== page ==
Locked out Allegheny Technology steelworkers determined to fight

By Phyllis Scherrer
21 August 2015

The lockout of 2,200 steelworkers in six states by Allegheny Technologies Inc. (ATI), formerly Allegheny Ludlum Steel, has entered it sixth day. The specialty steel manufacturer in the US has brought in strikebreakers at 12 factories.

Half of the locked out steelworkers are from the Pittsburgh area, an area where most of the world’s steel was produced from the mid-1800s until the 1980s and the headquarters of the United Steelworkers Union (USW).

ATI Plant in Brackenridge, Pennsylvania

The lockout takes place as 30,000 steelworkers at ArcelorMittal and US Steel face the expiration of their contracts on September 1. The steel companies are demanding that workers accept sweeping cuts in medical coverage and pensions, and accept a two-tier system that will provide inferior wages and benefits to newer workers.

Thousands of steelworkers are protesting today in nearby Braddock, Pennsylvania; in northwest Indiana; Detroit and Alabama, where US Steel has just announced the shutdown of a blast furnace and the layoff of 1,100 workers.

Workers on picket lines at the Vandergrift and Brackenridge plants in western Pennsylvania, recalled the bitter history of working class struggle, telling World Socialist Web Site reporters about the brutal August 26, 1919 murder of Fannie Sellins, a United Mine Workers (UMWA) organizer from St. Louis who came to organize miners in the Alle-Kiski Valley, where the ATI mills are located today.

Company thugs gunned down Sellins outside the Allegheny Coal and Coke company mine in Brackenridge after she intervened on behalf of a worker who was being beaten. She was known for this type of heroism, as well as for uniting workers across language and cultural barriers into the union, particularly black workers sent from the south as strikebreakers.

The recollection of such history is significant as workers in the United States re-enter the class struggle and the spirit of resistance reasserts itself. Workers on the picket line voiced a strong desire to unite with other sections of workers who are facing contract struggles, including steelworkers, autoworkers and Verizon workers.

Rather than uniting these struggles however, the United Steelworkers, the UAW and other unions have kept each section of workers isolated and are negotiating yet more sellout deals behind the backs of workers. Allied with the Obama administration and the Democratic Party, the unions are committed to the White House’s policy of slashing wages and shifting the burden of health and pension benefits onto the backs of workers.

Many workers on the picket line noted that ATI Vice President Bob Wetherbee had been at Alcoa Aluminum for decades and had overseen a brutal attack on the jobs and living standards of workers there before being hired to do the same thing at ATI. The fact is, however, that USW President Leo Gerard sits on Obama’s corporate competitiveness board, the Advanced Manufacturing Partnership Steering Committee, with the current Alcoa CEO Klaus Kleinfeld.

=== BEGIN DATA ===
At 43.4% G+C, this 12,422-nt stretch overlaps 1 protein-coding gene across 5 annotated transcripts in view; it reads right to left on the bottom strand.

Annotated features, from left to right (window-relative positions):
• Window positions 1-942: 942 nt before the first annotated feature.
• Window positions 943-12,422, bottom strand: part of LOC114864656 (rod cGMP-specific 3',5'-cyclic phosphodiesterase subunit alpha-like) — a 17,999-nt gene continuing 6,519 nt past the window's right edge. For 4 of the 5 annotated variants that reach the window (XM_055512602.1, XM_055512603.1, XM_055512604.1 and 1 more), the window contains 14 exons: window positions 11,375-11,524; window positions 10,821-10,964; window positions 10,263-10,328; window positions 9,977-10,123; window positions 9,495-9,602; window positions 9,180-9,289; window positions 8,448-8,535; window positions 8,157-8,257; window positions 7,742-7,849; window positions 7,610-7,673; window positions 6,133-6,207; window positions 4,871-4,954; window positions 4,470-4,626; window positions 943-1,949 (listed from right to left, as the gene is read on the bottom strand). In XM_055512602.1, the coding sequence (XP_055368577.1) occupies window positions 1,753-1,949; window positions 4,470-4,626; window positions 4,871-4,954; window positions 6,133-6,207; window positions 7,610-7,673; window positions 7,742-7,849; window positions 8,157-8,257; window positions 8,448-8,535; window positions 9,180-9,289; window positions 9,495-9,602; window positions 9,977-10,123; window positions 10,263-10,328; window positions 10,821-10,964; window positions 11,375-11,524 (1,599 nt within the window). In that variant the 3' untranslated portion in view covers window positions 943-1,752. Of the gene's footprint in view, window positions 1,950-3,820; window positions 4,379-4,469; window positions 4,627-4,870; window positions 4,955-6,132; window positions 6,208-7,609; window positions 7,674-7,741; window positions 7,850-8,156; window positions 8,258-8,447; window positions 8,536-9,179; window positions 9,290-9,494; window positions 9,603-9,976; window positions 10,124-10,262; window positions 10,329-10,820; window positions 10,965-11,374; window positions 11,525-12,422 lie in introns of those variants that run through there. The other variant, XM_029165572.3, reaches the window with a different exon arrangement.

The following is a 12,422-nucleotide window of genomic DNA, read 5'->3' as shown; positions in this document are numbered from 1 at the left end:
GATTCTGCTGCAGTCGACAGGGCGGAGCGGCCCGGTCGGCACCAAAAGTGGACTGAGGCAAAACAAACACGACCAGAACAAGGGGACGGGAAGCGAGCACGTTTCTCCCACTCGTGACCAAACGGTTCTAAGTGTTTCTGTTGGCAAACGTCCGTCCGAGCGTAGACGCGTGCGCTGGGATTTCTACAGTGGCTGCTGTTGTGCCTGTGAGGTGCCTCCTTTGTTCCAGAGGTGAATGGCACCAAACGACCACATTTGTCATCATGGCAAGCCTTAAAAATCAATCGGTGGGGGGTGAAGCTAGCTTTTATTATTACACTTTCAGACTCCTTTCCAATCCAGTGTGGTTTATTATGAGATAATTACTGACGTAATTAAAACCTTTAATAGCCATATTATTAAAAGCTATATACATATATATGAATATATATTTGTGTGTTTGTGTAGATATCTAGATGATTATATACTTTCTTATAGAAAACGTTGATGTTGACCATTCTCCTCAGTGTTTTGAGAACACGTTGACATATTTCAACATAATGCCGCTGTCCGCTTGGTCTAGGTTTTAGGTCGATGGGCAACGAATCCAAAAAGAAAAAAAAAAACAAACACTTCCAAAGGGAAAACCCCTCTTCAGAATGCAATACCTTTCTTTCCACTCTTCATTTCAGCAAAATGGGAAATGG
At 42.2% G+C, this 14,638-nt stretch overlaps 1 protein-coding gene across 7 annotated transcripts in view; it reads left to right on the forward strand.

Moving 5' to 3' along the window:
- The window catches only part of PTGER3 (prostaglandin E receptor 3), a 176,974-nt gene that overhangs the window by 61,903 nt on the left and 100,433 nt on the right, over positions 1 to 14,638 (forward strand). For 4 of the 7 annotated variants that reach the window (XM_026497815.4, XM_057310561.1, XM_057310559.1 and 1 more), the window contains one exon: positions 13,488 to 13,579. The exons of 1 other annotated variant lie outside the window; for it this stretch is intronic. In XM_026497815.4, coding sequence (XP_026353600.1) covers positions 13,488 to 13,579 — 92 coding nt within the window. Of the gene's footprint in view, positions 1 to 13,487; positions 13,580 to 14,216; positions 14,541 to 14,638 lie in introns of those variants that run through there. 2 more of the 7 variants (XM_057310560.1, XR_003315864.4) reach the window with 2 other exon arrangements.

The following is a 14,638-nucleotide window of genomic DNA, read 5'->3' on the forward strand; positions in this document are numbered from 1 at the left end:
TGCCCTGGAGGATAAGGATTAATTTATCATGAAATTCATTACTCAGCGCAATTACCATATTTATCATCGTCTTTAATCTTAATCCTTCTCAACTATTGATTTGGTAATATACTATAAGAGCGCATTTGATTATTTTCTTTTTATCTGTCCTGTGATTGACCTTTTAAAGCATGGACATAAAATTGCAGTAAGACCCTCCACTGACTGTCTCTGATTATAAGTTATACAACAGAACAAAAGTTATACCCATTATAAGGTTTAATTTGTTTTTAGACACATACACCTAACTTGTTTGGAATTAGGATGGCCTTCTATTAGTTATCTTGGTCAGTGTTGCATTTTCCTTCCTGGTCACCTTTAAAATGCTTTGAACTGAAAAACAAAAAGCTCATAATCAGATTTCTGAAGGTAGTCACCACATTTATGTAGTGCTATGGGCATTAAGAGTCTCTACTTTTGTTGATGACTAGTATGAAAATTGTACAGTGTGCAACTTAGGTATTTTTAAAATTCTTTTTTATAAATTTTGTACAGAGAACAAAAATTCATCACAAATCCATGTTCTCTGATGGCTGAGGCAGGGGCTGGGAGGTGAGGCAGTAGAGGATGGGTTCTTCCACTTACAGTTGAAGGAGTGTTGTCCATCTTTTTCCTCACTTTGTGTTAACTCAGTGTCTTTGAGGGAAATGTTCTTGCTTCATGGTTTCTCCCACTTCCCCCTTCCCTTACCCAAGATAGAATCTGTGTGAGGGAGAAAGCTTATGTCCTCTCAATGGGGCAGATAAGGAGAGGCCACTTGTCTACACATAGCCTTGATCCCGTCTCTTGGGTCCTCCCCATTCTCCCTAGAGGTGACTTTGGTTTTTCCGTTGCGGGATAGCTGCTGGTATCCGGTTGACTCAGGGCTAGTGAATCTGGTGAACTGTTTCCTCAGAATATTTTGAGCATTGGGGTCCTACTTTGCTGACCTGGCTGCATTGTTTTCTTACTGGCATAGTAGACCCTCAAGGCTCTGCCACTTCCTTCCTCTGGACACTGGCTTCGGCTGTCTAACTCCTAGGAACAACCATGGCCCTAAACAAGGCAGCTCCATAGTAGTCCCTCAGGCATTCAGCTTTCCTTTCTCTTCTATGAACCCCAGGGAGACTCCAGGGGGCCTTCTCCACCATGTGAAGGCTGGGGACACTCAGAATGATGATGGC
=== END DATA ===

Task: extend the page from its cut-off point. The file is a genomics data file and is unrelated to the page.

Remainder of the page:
Gene

Gene, one of the locked out workers, told the WSWS, “I have worked for ATI for ten years. In 2004, the company got the union to renegotiate the agreement mid-contract. The local wasn't even involved in the decision. I've been USW since the start of my career about thirty years ago. The dues have shot up for the supposed protection of the union. Of course, if they want you gone—you're gone.”

In the 1994 strike, Gene said, there was community support. “This area is 85 percent steelworkers, including retirees,” he concluded.

There is overwhelming support for the locked out workers at ATI in the small mill towns in the Allegheny Valley. Another picketer explained that 500 signs made by the union had been quickly distributed and put on lawns and in windows all over the area.

Sarah Ritchie and Steven Schubert

The WSWS spoke to Sarah Ritchie a health care worker who lives in Brackenridge. She said, “I think what the company is asking for is pretty bad. To be cutting benefits and pensions is wrong. I don't even see how it is legal to eliminate overtime after 40 hours. They also don't want to guarantee them a full workweek. That is crazy. How can you work without knowing what you are going to make? I hope the workers can stick to their guns and stop this.”

She added, “This is a trend all over. Other companies are expecting more and more from their employees and paying less. I feel stuck where I am. I would like a better job, but there is nothing out there. I've thought about going back to school, but a lot of my friends who went to college are in the same position I am except they have lot of debt. I am worried about my daughter. What are things going to be like for her when she grows up?”

Steven Schubert works for a cleaning company and is supporting the workers. “These companies just want people to work harder and pay less. This is the American way, make more money and not care about the people.

“Look, I just went on their web site and the first thing they say is that they made $4.3 billion last year and they only have 10,000 workers. So if you make all that, you mean you can't spare some of it so the workers can have health care? The big companies get away with it, they have the money and they are just pushing everyone down.”

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